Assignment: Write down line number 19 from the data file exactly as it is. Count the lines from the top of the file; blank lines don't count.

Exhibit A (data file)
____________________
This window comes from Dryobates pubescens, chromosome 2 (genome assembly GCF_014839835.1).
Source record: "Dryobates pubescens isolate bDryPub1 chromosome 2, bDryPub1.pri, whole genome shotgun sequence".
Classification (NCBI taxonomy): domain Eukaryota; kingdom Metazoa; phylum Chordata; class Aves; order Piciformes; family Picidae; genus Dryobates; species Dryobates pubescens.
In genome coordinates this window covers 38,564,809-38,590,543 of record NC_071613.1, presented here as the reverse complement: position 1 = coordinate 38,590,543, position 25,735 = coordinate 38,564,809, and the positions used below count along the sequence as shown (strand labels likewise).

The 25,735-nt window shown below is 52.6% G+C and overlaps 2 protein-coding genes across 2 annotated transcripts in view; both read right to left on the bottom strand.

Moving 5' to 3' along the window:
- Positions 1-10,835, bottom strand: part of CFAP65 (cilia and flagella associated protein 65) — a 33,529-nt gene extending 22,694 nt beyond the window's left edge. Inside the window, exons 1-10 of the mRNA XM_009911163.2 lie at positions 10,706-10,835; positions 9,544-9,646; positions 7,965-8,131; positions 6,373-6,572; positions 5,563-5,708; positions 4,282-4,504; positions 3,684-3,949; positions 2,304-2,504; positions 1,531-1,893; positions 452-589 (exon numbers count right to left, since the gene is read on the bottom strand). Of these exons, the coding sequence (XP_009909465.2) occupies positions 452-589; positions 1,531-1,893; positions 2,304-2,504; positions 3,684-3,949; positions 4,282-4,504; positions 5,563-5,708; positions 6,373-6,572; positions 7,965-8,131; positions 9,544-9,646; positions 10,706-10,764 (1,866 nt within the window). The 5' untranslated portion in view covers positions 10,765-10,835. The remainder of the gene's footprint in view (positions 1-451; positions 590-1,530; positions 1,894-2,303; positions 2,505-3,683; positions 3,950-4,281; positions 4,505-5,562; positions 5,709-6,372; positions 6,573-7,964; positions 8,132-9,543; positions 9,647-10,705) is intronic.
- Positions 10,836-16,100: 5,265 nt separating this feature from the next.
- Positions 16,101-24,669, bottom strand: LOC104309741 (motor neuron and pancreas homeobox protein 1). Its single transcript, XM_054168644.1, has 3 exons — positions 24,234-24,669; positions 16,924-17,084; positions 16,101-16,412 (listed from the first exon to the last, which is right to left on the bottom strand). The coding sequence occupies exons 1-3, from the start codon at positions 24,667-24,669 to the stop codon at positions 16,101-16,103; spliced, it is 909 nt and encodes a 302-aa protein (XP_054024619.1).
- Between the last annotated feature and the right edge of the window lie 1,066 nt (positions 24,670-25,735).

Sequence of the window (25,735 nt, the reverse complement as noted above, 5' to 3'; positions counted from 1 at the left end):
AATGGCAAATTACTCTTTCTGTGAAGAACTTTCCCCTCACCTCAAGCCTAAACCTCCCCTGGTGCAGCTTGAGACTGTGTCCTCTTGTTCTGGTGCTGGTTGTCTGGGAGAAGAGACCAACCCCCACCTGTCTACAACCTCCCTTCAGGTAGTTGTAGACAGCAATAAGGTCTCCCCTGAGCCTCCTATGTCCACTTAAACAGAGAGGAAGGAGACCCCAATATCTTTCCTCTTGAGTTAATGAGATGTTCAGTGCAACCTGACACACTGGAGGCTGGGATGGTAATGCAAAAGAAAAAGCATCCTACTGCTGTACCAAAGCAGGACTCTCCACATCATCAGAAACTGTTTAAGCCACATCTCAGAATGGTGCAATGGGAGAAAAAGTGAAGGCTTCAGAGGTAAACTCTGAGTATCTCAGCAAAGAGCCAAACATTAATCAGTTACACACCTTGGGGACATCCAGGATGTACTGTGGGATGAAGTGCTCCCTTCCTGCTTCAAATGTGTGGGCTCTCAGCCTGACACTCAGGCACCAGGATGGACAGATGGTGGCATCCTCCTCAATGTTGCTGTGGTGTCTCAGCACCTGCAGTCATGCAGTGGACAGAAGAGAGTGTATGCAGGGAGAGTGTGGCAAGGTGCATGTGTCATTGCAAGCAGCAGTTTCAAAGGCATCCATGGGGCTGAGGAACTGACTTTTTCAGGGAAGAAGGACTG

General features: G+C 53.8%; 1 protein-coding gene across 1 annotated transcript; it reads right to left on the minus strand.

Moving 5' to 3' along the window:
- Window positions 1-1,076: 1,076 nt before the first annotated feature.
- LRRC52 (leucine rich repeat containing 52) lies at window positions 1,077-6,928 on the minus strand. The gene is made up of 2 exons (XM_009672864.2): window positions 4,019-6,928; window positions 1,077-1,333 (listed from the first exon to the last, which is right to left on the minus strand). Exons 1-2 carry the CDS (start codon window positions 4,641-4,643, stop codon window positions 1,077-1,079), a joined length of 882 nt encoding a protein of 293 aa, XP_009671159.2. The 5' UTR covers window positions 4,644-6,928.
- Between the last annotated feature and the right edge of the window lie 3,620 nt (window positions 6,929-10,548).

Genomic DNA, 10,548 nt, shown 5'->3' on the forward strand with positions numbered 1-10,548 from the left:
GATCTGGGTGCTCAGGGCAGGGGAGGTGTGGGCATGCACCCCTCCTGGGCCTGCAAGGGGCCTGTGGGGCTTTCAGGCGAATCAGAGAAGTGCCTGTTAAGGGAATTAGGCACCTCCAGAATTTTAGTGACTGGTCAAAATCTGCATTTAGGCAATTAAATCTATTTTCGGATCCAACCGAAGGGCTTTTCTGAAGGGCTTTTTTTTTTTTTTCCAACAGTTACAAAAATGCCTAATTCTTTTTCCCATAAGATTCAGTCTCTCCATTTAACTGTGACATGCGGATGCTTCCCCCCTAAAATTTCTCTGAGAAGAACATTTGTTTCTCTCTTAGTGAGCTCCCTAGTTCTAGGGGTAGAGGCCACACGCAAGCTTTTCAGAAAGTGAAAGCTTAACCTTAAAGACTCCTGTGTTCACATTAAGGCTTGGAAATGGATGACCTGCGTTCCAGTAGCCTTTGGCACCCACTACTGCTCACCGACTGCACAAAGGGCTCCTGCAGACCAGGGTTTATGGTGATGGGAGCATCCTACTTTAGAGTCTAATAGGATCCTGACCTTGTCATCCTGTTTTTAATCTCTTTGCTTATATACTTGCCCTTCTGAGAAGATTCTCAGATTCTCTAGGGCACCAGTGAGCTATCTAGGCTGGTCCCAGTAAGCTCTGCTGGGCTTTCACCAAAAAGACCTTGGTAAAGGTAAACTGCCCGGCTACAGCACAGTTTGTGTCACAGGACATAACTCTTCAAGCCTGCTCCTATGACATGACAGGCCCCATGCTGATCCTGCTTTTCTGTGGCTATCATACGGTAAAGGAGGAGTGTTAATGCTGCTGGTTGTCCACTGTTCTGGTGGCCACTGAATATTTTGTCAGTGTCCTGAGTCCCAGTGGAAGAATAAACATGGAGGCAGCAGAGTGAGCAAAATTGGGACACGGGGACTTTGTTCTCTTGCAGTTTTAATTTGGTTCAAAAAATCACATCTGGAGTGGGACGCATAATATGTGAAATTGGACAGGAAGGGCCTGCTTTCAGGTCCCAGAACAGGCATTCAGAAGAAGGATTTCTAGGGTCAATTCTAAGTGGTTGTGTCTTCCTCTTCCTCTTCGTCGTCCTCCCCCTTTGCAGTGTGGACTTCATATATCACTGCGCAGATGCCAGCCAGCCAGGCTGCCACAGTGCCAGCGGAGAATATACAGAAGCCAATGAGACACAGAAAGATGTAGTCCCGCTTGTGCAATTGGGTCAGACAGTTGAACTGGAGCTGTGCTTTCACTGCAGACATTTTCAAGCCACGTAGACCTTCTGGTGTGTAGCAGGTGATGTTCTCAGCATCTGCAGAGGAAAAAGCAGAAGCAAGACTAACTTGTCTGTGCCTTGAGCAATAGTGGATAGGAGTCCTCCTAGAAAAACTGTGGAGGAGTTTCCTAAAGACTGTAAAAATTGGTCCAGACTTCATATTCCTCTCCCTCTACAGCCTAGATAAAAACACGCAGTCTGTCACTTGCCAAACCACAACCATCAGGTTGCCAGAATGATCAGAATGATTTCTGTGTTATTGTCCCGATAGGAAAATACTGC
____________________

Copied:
GATCTGGGTGCTCAGGGCAGGGGAGGTGTGGGCATGCACCCCTCCTGGGCCTGCAAGGGGCCTGTGGGGCTTTCAGGCGAATCAGAGAAGTGCCTGTTAAGGGAATTAGGCACCTCCAGAATTTTAGTGACTGGTCAAAATCTGCATTTAGGCAATTAAATCTATTTTCGGATCCAACCGAAGGGCTTTTCTGAAGGGCTTTTTTTTTTTTTTCCAACAGTTACAAAAATGCCTAATTCTTTTTCCCATAAGATTCAGTCTCTCCATTTAACTGTGACATGCGGATGCTTCCCCCCTAAAATTTCTCTGAGAAGAACATTTGTTTCTCTCTTAGTGAGCTCCCTAGTTCTAGGGGTAGAGGCCACACGCAAGCTTTTCAGAAAGTGAAAGCTTAACCTTAAAGACTCCTGTGTTCACATTAAGGCTTGGAAATGGATGACCTGCGTTCCAGTAGCCTTTGGCACCCACTACTGCTCACCGACTGCACAAAGGGCTCCTGCAGACCAGGGTTTATGGTGATGGGAGCATCCTACTTTAGAGTCTAATAGGATCCTGACCTTGTCATCCTGTTTTTAATCTCTTTGCTTATATACTTGCCCTTCTGAGAAGATTCTCAGATTCTCTAGGGCACCAGTGAGCTATCTAGGCTGGTCCCAGTAAGCTCTGCTGGGCTTTCACCAAAAAGACCTTGGTAAAGGTAAACTGCCCGGCTACAGCACAGTTTGTGTCACAGGACATAACTCTTCAAGCCTGCTCCTATGACATGACAGGCCCCATGCTGATCCTGCTTTTCTGTGGCTATCATACGGTAAAGGAGGAGTGTTAATGCTGCTGGTTGTCCACTGTTCTGGTGGCCACTGAATATTTTGTCAGTGTCCTGAGTCCCAGTGGAAGAATAAACATGGAGGCAGCAGAGTGAGCAAAATTGGGACACGGGGACTTTGTTCTCTTGCAGTTTTAATTTGGTTCAAAAAATCACATCTGGAGTGGGACGCATAATATGTGAAATTGGACAGGAAGGGCCTGCTTTCAGGTCCCAGAACAGGCATTCAGAAGAAGGATTTCTAGGGTCAATTCTAAGTGGTTGTGTCTTCCTCTTCCTCTTCGTCGTCCTCCCCCTTTGCAGTGTGGACTTCATATATCACTGCGCAGATGCCAGCCAGCCAGGCTGCCACAGTGCCAGCGGAGAATATACAGAAGCCAATGAGACACAGAAAGATGTAGTCCCGCTTGTGCAATTGGGTCAGACAGTTGAACTGGAGCTGTGCTTTCACTGCAGACATTTTCAAGCCACGTAGACCTTCTGGTGTGTAGCAGGTGATGTTCTCAGCATCTGCAGAGGAAAAAGCAGAAGCAAGACTAACTTGTCTGTGCCTTGAGCAATAGTGGATAGGAGTCCTCCTAGAAAAACTGTGGAGGAGTTTCCTAAAGACTGTAAAAATTGGTCCAGACTTCATATTCCTCTCCCTCTACAGCCTAGATAAAAACACGCAGTCTGTCACTTGCCAAACCACAACCATCAGGTTGCCAGAATGATCAGAATGATTTCTGTGTTATTGTCCCGATAGGAAAATACTGC